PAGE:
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Let’s Go Wild

No. 17 Resaca Loop Trail

Sabal Palm Sanctuary

In the three and a half years since Seth Patterson began managing the Sabal Palm Sanctuary, he has received regular phone calls from would-be visitors wondering where Mexico begins. That’s because, to reach the sanctuary, which is home to one of the last stands of old-growth palm forest in the United States, travelers must pass through a gap in the border wall. “It’s not a popular place for trafficking,” says Patterson. “But people do call, wanting to know if they need their passport.” 

You don’t, though after paying the entrance fee at the Rabb Plantation House—a two-story mansion built in 1892—you will find yourself transported into an ancient, otherworldly ecosystem where feathery palm fronds appear to tickle the light. Follow the trails around the resacas—former channels of the Rio Grande—and through the dark sabal palm jungle, and you’ll soon discover a host of strange and colorful birds; if you go early in the day, when reptiles come out to warm in the sun, you may also see one of Texas’s rarest snakes, the Central American speckled racer. When I visited, on a cool, foggy morning, the speckled racer never showed, but there were bright-green jays at the feeders, long-billed thrashers in the underbrush, and the Lower Rio Grande Valley’s signature chacha-lacas squawking like feral chickens in the branches.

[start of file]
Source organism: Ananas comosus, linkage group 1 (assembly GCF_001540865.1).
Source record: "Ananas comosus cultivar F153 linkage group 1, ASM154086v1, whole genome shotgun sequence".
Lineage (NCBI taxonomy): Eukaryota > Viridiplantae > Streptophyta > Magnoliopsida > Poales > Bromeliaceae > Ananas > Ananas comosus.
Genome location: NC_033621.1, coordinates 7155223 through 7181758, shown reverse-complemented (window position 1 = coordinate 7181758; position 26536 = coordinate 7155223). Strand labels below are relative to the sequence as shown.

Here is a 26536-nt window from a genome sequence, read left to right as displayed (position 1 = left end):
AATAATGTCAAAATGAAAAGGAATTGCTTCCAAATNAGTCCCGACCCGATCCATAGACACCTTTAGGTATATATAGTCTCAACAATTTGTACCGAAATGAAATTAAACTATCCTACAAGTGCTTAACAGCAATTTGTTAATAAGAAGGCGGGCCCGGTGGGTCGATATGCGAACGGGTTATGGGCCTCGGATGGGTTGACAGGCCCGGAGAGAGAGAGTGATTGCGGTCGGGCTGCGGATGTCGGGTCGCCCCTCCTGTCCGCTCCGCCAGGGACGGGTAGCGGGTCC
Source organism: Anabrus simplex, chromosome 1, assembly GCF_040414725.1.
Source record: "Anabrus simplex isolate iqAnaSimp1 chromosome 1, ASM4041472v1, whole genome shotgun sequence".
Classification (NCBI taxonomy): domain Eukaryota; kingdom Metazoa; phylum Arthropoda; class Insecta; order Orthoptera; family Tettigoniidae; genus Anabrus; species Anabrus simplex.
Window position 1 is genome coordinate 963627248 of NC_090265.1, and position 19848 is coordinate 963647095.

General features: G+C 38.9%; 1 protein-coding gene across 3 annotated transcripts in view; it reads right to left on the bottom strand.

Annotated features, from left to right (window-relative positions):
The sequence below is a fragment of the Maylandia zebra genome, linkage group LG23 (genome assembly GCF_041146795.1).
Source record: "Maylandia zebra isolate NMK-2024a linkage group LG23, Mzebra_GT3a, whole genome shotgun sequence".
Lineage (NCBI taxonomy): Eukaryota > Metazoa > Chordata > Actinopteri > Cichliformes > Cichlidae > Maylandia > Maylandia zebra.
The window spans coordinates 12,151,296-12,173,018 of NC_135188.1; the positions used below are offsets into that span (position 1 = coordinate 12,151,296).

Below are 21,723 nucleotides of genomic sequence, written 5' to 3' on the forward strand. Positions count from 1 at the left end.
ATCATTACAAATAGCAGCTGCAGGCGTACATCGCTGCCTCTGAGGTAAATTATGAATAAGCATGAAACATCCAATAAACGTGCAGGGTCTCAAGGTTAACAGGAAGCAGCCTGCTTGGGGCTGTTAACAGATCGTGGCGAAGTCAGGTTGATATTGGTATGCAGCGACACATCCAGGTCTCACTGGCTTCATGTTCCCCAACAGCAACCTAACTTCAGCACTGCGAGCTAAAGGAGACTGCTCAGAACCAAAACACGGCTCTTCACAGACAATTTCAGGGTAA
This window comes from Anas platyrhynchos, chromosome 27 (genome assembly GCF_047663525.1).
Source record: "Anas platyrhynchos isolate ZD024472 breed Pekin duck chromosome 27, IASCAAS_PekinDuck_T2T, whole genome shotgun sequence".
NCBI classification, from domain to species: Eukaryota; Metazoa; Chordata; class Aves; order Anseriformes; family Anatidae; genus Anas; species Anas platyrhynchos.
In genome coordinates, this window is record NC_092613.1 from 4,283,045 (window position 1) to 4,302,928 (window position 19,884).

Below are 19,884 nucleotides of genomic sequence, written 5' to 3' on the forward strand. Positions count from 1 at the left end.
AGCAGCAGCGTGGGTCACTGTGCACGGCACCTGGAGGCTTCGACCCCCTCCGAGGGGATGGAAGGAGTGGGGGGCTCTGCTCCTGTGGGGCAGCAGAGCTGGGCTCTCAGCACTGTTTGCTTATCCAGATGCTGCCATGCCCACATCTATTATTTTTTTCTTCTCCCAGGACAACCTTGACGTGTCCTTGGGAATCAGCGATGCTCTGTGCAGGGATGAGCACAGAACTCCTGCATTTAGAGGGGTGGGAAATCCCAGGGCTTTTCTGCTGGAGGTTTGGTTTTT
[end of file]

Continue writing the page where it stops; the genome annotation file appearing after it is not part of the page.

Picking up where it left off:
Back at the plantation house, I found a scope that Patterson and his colleagues had set up for visitors to spy on a great horned owl that was nesting in the palms next to the building. As I peered at her, the bird stared in my direction, as if miffed by my intrusion. This made some sense: a century ago, all but a relative handful of these palms were lost, destroyed by human activity. Humbled by her yellow-eyed glare, I felt grateful for this little protected paradise that remains. 

Getting There: From U.S. 77 in Brownsville, exit east onto International Boulevard. After almost a mile, turn right onto Southmost Road (FM 1419) and continue for 6 miles, then turn right on Sabal Palm Road, passing through the border wall. (Open 7–5 daily, Adults $5, children $3. 956-541-8034.) 

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